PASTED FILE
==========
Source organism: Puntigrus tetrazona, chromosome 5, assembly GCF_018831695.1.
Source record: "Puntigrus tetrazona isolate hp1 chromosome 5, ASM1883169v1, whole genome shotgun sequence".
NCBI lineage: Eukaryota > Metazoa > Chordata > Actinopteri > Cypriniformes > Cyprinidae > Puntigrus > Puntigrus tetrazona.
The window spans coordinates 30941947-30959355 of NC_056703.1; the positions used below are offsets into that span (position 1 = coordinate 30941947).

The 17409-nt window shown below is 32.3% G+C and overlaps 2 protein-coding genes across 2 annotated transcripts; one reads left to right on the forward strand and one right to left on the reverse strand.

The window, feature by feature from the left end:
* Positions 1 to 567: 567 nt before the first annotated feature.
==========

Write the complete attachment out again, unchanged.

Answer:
Source organism: Puntigrus tetrazona, chromosome 5, assembly GCF_018831695.1.
Source record: "Puntigrus tetrazona isolate hp1 chromosome 5, ASM1883169v1, whole genome shotgun sequence".
NCBI lineage: Eukaryota > Metazoa > Chordata > Actinopteri > Cypriniformes > Cyprinidae > Puntigrus > Puntigrus tetrazona.
The window spans coordinates 30941947-30959355 of NC_056703.1; the positions used below are offsets into that span (position 1 = coordinate 30941947).

The 17409-nt window shown below is 32.3% G+C and overlaps 2 protein-coding genes across 2 annotated transcripts; one reads left to right on the forward strand and one right to left on the reverse strand.

The window, feature by feature from the left end:
* Positions 1 to 567: 567 nt before the first annotated feature.